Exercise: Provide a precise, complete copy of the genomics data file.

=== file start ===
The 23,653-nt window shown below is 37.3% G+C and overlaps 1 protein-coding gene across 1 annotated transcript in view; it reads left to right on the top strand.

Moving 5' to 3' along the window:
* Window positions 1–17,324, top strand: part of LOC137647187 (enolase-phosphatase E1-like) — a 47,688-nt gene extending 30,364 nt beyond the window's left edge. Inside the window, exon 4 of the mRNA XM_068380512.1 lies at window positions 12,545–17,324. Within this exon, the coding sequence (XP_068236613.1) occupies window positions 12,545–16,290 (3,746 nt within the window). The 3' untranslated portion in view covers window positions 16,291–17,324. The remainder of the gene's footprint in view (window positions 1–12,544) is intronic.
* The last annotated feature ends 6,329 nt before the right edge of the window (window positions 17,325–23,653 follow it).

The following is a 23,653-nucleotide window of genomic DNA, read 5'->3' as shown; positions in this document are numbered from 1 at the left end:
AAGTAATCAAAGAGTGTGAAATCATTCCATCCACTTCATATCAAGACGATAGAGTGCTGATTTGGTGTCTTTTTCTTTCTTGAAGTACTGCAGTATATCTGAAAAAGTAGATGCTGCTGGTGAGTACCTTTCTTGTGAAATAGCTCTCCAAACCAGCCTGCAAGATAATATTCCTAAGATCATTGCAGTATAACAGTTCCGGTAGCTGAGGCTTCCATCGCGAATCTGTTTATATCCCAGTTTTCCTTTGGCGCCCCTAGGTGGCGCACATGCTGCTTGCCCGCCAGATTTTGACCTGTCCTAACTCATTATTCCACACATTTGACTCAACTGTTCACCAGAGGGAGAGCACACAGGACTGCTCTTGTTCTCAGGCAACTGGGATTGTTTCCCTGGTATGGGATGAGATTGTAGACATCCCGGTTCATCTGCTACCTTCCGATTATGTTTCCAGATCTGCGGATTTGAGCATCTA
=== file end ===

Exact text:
The 23,653-nt window shown below is 37.3% G+C and overlaps 1 protein-coding gene across 1 annotated transcript in view; it reads left to right on the top strand.

Moving 5' to 3' along the window:
* Window positions 1–17,324, top strand: part of LOC137647187 (enolase-phosphatase E1-like) — a 47,688-nt gene extending 30,364 nt beyond the window's left edge. Inside the window, exon 4 of the mRNA XM_068380512.1 lies at window positions 12,545–17,324. Within this exon, the coding sequence (XP_068236613.1) occupies window positions 12,545–16,290 (3,746 nt within the window). The 3' untranslated portion in view covers window positions 16,291–17,324. The remainder of the gene's footprint in view (window positions 1–12,544) is intronic.
* The last annotated feature ends 6,329 nt before the right edge of the window (window positions 17,325–23,653 follow it).

The following is a 23,653-nucleotide window of genomic DNA, read 5'->3' as shown; positions in this document are numbered from 1 at the left end:
AAGTAATCAAAGAGTGTGAAATCATTCCATCCACTTCATATCAAGACGATAGAGTGCTGATTTGGTGTCTTTTTCTTTCTTGAAGTACTGCAGTATATCTGAAAAAGTAGATGCTGCTGGTGAGTACCTTTCTTGTGAAATAGCTCTCCAAACCAGCCTGCAAGATAATATTCCTAAGATCATTGCAGTATAACAGTTCCGGTAGCTGAGGCTTCCATCGCGAATCTGTTTATATCCCAGTTTTCCTTTGGCGCCCCTAGGTGGCGCACATGCTGCTTGCCCGCCAGATTTTGACCTGTCCTAACTCATTATTCCACACATTTGACTCAACTGTTCACCAGAGGGAGAGCACACAGGACTGCTCTTGTTCTCAGGCAACTGGGATTGTTTCCCTGGTATGGGATGAGATTGTAGACATCCCGGTTCATCTGCTACCTTCCGATTATGTTTCCAGATCTGCGGATTTGAGCATCTA